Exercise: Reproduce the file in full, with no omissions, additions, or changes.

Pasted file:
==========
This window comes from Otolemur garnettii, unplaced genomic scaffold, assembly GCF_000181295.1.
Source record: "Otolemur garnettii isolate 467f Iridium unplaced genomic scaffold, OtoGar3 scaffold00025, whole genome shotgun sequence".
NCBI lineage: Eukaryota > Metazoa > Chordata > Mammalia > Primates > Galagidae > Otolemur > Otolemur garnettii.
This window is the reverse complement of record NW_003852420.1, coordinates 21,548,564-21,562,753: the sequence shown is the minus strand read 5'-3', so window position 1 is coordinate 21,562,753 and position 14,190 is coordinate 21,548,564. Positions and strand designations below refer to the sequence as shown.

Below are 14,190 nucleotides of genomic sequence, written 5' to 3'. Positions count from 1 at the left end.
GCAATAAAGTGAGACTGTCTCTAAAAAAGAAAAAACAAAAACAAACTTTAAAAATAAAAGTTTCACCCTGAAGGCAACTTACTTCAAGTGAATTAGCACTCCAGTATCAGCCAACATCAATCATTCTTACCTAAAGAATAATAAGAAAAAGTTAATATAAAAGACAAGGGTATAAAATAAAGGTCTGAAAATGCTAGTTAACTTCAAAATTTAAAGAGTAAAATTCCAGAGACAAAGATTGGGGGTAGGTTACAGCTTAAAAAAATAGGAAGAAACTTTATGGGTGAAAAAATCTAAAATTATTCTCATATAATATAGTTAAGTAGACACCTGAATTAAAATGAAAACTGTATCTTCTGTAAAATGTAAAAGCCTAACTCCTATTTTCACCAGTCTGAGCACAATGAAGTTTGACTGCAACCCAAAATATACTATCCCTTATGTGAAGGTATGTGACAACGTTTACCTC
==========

This window comes from Otolemur garnettii, unplaced genomic scaffold, assembly GCF_000181295.1.
Source record: "Otolemur garnettii isolate 467f Iridium unplaced genomic scaffold, OtoGar3 scaffold00025, whole genome shotgun sequence".
NCBI lineage: Eukaryota > Metazoa > Chordata > Mammalia > Primates > Galagidae > Otolemur > Otolemur garnettii.
This window is the reverse complement of record NW_003852420.1, coordinates 21,548,564-21,562,753: the sequence shown is the minus strand read 5'-3', so window position 1 is coordinate 21,562,753 and position 14,190 is coordinate 21,548,564. Positions and strand designations below refer to the sequence as shown.

Below are 14,190 nucleotides of genomic sequence, written 5' to 3'. Positions count from 1 at the left end.
GCAATAAAGTGAGACTGTCTCTAAAAAAGAAAAAACAAAAACAAACTTTAAAAATAAAAGTTTCACCCTGAAGGCAACTTACTTCAAGTGAATTAGCACTCCAGTATCAGCCAACATCAATCATTCTTACCTAAAGAATAATAAGAAAAAGTTAATATAAAAGACAAGGGTATAAAATAAAGGTCTGAAAATGCTAGTTAACTTCAAAATTTAAAGAGTAAAATTCCAGAGACAAAGATTGGGGGTAGGTTACAGCTTAAAAAAATAGGAAGAAACTTTATGGGTGAAAAAATCTAAAATTATTCTCATATAATATAGTTAAGTAGACACCTGAATTAAAATGAAAACTGTATCTTCTGTAAAATGTAAAAGCCTAACTCCTATTTTCACCAGTCTGAGCACAATGAAGTTTGACTGCAACCCAAAATATACTATCCCTTATGTGAAGGTATGTGACAACGTTTACCTC